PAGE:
The idea that a foreign company is subject to a U.S. securities laws everywhere it conducts foreign transactions merely because it has ‘listed’ some securities in the United States is simply contrary to the spirit of Morrison. Plaintiffs seize on specific language without at all considering, or properly presenting, the context….The Court makes clear its concern is on the true territorial location where the purchase or sale was executed and the particular securities exchange laws that governed the transaction…. Plaintiffs’ interpretation would be utterly inconsistent with the notion of avoiding the regulation of foreign exchanges. (Citations omitted).


Judge Batts also observed in a footnote that the plaintiffs argument was also "badly undercut" by the fact that in the Morrison case itself, the National Australia Bank had ADRs that trade on the NYSE.


In rejecting plaintiffs’ argument that their own U.S. residence and U.S.-based decision to invest in the U.S. was sufficient to subject their transaction to the U.S. securities laws, Judge Batts said that this investor-specific, fact-specific approach "is exactly the type of analysis that Morrison seeks to prevent," adding that the Morrison court did not reject the "conduct and effects" test "to replace it with another difficult-to-employ, fact intensive case."


The defendants apparently conceded that the Exchange Act might reach RBS ADRs trading on the NYSE, but because the named plaintiffs had not purchased RBSs ADRs, Judge Batts held the named plaintiffs lacked standing to bring ADR claims. Because all claims relating to ordinary RBS shares were dismissed and because the two named plaintiffs lacked standing to assert the remaining claims, the two named plaintiffs were dismissed from the action. (A separate named plaintiff remains in the case with respect to the preferred RBS share claims, which remain pending.)


The ’33 Act Claims Relating to the ABN Amro Share Exchange: The defendants moved to dismiss the ABN Amro Share Exchange Claims on the ground the ordinary shares issued in the Share Exchange Offer were listed on foreign exchanges not U.S. exchanges. Judge Batts granted this motion, noting that the complaint is "void of any allegations that the purchase of RBS ordinary shares pursuant to the Exchange Offer actually took place in the United States." She affirmatively citing Morrison for the holding that the Securities Act "does not include ‘sales that occur outside the United States.’"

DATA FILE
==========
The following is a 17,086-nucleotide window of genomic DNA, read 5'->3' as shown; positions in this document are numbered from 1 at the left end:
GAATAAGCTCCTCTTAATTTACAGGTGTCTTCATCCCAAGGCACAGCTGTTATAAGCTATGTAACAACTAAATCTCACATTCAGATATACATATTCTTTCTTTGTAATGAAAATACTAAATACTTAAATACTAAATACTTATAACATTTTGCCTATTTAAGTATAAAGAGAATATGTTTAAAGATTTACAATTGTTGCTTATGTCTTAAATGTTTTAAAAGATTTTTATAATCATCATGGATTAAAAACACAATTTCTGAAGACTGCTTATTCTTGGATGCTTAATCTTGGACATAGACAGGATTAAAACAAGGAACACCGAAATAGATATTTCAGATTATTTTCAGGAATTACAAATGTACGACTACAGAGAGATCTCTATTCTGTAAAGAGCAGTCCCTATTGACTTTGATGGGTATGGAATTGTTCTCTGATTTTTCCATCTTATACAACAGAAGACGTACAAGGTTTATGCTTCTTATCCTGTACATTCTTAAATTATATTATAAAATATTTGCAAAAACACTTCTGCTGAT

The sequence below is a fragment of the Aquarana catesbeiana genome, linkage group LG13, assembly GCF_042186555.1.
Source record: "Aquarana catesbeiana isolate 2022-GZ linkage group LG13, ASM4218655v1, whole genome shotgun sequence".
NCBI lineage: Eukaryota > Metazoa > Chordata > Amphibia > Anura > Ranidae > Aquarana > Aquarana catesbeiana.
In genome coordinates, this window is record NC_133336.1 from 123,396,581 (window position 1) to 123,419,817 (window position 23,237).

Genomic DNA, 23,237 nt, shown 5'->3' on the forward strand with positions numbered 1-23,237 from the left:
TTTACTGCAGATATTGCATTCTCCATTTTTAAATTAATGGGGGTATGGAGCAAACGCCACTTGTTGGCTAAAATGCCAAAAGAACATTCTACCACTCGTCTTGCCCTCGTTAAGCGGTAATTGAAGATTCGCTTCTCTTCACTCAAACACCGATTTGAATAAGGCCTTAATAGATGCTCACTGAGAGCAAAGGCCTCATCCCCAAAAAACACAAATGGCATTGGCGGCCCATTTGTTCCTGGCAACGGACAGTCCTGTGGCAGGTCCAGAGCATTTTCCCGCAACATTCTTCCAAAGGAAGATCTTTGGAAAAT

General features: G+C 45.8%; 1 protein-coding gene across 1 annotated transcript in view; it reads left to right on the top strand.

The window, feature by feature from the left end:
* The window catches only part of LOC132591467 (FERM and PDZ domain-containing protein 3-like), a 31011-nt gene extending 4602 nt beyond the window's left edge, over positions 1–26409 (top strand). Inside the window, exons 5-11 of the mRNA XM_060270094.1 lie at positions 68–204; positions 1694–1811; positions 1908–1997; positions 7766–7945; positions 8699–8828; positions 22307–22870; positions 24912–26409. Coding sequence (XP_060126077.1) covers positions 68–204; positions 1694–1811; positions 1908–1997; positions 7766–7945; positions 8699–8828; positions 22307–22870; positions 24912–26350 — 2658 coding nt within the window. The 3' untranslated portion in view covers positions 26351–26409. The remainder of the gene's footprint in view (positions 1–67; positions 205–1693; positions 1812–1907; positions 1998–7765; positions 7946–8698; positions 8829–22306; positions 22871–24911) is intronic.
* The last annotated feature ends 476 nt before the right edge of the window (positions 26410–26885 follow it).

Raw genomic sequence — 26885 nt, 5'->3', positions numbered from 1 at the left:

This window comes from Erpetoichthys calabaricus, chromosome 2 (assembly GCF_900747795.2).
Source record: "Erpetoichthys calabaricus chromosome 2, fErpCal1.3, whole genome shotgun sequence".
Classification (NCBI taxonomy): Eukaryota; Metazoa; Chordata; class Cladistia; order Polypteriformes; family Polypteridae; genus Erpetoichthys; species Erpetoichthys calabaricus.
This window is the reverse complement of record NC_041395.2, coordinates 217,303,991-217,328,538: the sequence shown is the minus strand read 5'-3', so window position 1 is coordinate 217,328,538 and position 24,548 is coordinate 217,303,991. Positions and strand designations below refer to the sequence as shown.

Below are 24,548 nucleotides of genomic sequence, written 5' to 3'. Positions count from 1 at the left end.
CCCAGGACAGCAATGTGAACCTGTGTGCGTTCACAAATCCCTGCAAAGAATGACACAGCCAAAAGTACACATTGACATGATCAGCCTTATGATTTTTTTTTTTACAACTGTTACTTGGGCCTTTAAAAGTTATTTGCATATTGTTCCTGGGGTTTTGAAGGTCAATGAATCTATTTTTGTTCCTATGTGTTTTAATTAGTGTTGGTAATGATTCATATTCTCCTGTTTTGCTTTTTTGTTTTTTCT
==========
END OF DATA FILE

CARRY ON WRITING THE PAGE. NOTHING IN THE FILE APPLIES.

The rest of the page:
The ’33 Act Rights Issue Claim: Judge Batts also granted the defendants motion to dimiss the ’33 Act Rights Issue claim, holding that Morrison is "dispositive" of the Rights Issue claim "as no U.S. public offering is present and the Rights Issue did not involve a domestic securities transaction."



It seems like each successive lower court application of Morrison represents further proof of the decision’s sweeping reach. Judge Batts’ rulings in the RBS case may represent one of the most significant applications of Morrison yet, because along the way she rejected a couple of the theories on which plaintiffs in this and other cases had hope to try to contain Morrison – particularly the plaintiffs’ argument that a company’s U.S. listing subjects all transaction in the company’s shares regardless of where it takes place to the U.S. securities laws.


Plaintiffs in a number of pending cased involving foreign domiciled companies have urged the same "domestic listing" theory. Tthe plaintiffs in the Vivendi case, eager to preserve the value of the jury verdict they obtained, have presented much the same argument in that case. Indeed, one of the plaintiffs’ counsel in the Vivendi case, Michael Spencer of the Milberg law firm, had detailed these contentions in a guest post on this blog (here).